Why, despite Obama’s belligerent attitude on Syria, he remains possibly the only leader who is willing to let a nation shut down on a point of making health care accessible to all. For that, respect.
I laugh at the jokes, with the rest of the sane world, about how ironic it is that Barack Obama is a Nobel Prize Winner. I fume over his itch to march into Syria. I even enjoyed Vladimir Putin's clearly over-the-top letter to the people of America. I think, with the warm fuzz-memory of a night up watching the first ever African American becoming POTUS, that he has since been a disappointment. And yet, to Obama, I feel the irresistible urge to doff a non-existent hat.
At the heart of the impasse that has sent the supposedly powerful United States government into this bizarre phase of shut down, and brought into public consciousness quaint words like furlough, is, as you might have figured out by now, Obama’s unwillingness to concede defunding or compromising provisions in his healthcare bill.
The Patient Protection and Affordable Care Act, or Affordable Care Act, or most appropriately, ObamaCare is all about increasing access to healthcare, by reducing costs, and increasing health insurance coverage, both in private and public sectors. It also aims at improving the quality of health care available to the citizens of the Big Apple. It is, according to pundits who know their health economics, the biggest overhaul of the country’s health care system, at least since Medicare and Medicaid( government sponsored health insurance programmes) began covering several groups of Americans.
Here’s what they themselves say it is all about:
“ObamaCare offers a number of new benefits, rights and protections including provisions that let young adults stay on their plan until 26, stop insurance companies from dropping you when you are sick or if you make an honest mistake on your application, prevent against gender discrimination, stop insurance companies from making unjustified rate hikes, do away with life-time and annual limits, give you the right to a rapid appeal of insurance company decisions, expand coverage to tens of millions, subsidize health insurance costs, and require all insurers to cover people with pre-existing conditions.”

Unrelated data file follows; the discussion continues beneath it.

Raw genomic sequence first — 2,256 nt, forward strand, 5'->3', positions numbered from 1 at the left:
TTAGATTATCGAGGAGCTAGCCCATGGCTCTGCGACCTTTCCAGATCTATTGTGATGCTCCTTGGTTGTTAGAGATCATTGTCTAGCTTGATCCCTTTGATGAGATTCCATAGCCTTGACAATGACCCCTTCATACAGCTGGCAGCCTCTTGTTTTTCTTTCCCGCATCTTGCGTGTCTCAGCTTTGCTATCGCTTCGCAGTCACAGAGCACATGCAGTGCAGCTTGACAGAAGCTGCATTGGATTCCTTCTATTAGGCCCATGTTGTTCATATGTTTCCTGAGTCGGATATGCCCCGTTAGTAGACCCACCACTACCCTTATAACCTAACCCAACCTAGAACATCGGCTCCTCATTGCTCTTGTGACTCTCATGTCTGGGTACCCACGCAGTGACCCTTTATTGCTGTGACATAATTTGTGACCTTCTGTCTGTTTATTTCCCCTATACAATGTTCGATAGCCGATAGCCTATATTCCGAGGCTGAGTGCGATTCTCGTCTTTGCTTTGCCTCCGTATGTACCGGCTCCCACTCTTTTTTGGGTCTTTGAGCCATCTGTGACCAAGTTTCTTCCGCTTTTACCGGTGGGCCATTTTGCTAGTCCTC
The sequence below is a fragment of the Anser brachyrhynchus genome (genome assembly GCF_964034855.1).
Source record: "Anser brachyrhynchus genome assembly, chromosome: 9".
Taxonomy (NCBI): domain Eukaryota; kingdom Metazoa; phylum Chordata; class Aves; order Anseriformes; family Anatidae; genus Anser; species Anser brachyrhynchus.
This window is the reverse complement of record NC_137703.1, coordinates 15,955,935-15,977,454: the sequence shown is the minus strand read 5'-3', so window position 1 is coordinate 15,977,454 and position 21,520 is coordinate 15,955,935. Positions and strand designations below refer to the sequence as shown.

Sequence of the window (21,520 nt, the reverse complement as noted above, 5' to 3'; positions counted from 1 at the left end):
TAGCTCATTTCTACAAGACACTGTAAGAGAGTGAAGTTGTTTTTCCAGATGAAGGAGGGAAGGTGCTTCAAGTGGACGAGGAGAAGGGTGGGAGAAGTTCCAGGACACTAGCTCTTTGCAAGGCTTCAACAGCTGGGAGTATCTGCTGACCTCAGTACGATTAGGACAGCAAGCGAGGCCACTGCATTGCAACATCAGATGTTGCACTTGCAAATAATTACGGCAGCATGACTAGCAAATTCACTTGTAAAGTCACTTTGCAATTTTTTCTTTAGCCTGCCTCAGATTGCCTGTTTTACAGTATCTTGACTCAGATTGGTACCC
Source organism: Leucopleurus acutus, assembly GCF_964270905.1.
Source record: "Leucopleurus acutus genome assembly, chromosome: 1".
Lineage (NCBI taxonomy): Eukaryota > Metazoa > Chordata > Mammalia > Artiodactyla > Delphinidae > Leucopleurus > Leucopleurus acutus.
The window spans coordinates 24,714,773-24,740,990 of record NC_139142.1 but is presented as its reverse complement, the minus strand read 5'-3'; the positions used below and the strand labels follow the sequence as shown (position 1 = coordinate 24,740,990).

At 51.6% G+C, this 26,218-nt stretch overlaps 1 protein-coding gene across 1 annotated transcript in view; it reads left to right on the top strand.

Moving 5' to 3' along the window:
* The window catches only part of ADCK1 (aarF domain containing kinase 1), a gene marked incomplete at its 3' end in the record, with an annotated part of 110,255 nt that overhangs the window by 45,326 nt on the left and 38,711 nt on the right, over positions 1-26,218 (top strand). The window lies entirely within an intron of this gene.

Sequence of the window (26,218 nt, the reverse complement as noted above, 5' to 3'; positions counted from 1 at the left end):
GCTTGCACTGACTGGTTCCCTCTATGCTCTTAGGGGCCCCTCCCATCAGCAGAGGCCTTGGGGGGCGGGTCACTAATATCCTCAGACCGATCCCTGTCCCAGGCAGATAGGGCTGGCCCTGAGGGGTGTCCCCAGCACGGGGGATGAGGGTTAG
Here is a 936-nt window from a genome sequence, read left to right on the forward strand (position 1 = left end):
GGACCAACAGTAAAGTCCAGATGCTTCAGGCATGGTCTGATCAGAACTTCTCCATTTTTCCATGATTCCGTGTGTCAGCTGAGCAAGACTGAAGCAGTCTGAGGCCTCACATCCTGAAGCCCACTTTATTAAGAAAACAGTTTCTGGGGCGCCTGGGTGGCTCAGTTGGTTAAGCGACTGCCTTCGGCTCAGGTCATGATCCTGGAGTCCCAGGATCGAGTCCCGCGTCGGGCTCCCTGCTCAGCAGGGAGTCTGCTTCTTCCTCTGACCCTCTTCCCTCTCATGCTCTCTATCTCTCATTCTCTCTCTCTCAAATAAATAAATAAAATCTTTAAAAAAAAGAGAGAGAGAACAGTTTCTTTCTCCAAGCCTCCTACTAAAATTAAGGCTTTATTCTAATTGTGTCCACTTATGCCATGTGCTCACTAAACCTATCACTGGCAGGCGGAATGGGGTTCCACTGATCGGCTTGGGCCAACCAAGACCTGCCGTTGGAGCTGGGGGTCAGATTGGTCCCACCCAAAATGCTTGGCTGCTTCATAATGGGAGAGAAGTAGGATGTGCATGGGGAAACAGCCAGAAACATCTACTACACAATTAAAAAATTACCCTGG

Whoah! Insurers are mandated to cover people with pre-existing conditions. What a beaut!
Both Medicare and Medicaid will also benefit; some of the much needed reforms have been rolled into place with ObamaCare.
Medicare, which has been around for nearly 4 decades now allows “access to health insurance for Americans aged 65 and older and younger people with disabilities as well as people with end stage renal disease (Medicare.gov, 2012) and persons with Lou Gehrig’s disease”. Medicaid, on the other hand, is an insurance programme for people with poor resources (at a certain level, not very unlike Tamil Nadu’s Chief Minister’s Comprehensive Health Insurance scheme, or Arogyashree in other states of India).
ObamaCare will significantly improve the eligibility and federal funding for Medicaid, we are told. It will also usher in the much-needed reforms to Medicare, reducing the costs, while simultaneously improving quality. The Act also hopes to control fraud and abuse, bring in stricter standards for providers, and penalties for defaulters. It will create an independent body that will, within Medicare, try to reduce costs, and this has instantly become controversial.
The House of Representatives led by the Republicans and the Senate led by the Democrats could not see eye to eye on the ObamaCare. While the Republicans pushed several resolutions to delay or defund ObamaCare, admirably the Democrats refused to back down. And sent the government into shut down. Now the ramifications of that on social and health care are many, but that’s another story. It is to be seen if the American public, who will benefit in good measure with ObamaCare, can force the Republicans to see the folly of their objections. Maybe it is time for a Tahrir Square gathering at the Times Square.
Friends who practice medicine in the United States are sure, “It will have to come through, never mind the Tea Party gang. Soon enough the people will make demands.”
The primary reason I will still stick to my position on Obama, is because I come from a country where the health component of the budget this year (2012-2013) was a staggering 0.34 per cent of the total budgetary expense. And if you consider that this came during a year when the Union Government ambitiously spoke of providing Universal Health Care, you will see the sorry absurdity of it all. P.M.Mathew argues lucidly in this article in the BusinessLine :
“To cater to the healthcare needs of the population, a minimum allocation of 5 per cent of GDP is necessary. The Government’s spending on the health sector is the lowest amongst the BRICS (Brazil, Russia, India, China, South Africa) nations. Marginal increases in the budgetary allocation are inadequate to make any significant strides in the provision of healthcare.”
So, we can’t spend even five per cent of our gross domestic product on health care (it has never exceeded two per cent, currently, it stands at 1.2 per cent. The government has promised to hike to 2.5 per cent in the 12th Five Year Plan);
So, we don’t have men or women willing to make health care access and affordability a battle point;
So, we cannot expect these sterling leaders to cause a shut down over health care;
So, that’s where being obdurate about ObamaCare is a win;
So, that’s why, despite everything, for his stance on the Healthcare Act, if only for that, Barack Obama remains a leader I will irrelevantly vote for.
If you want to read more about ObamaCare, check this out.